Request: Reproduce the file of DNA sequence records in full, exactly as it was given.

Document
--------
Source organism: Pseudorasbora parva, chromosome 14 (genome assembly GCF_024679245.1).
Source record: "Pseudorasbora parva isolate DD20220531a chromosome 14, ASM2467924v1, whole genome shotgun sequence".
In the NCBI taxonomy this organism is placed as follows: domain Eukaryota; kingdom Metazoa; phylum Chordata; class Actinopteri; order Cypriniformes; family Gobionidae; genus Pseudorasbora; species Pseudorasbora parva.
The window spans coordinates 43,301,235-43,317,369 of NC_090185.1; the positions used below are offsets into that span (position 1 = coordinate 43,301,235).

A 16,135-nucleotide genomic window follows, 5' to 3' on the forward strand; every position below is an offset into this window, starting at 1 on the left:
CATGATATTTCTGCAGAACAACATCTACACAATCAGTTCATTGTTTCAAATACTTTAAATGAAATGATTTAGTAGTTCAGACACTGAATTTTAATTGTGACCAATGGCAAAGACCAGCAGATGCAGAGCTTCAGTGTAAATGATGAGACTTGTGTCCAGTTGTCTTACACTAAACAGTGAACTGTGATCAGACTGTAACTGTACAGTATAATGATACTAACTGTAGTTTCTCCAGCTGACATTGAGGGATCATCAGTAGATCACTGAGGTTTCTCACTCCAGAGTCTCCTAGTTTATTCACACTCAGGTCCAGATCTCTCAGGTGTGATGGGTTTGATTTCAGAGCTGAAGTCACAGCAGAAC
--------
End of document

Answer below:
Source organism: Pseudorasbora parva, chromosome 14 (genome assembly GCF_024679245.1).
Source record: "Pseudorasbora parva isolate DD20220531a chromosome 14, ASM2467924v1, whole genome shotgun sequence".
In the NCBI taxonomy this organism is placed as follows: domain Eukaryota; kingdom Metazoa; phylum Chordata; class Actinopteri; order Cypriniformes; family Gobionidae; genus Pseudorasbora; species Pseudorasbora parva.
The window spans coordinates 43,301,235-43,317,369 of NC_090185.1; the positions used below are offsets into that span (position 1 = coordinate 43,301,235).

A 16,135-nucleotide genomic window follows, 5' to 3' on the forward strand; every position below is an offset into this window, starting at 1 on the left:
CATGATATTTCTGCAGAACAACATCTACACAATCAGTTCATTGTTTCAAATACTTTAAATGAAATGATTTAGTAGTTCAGACACTGAATTTTAATTGTGACCAATGGCAAAGACCAGCAGATGCAGAGCTTCAGTGTAAATGATGAGACTTGTGTCCAGTTGTCTTACACTAAACAGTGAACTGTGATCAGACTGTAACTGTACAGTATAATGATACTAACTGTAGTTTCTCCAGCTGACATTGAGGGATCATCAGTAGATCACTGAGGTTTCTCACTCCAGAGTCTCCTAGTTTATTCACACTCAGGTCCAGATCTCTCAGGTGTGATGGGTTTGATTTCAGAGCTGAAGTCACAGCAGAAC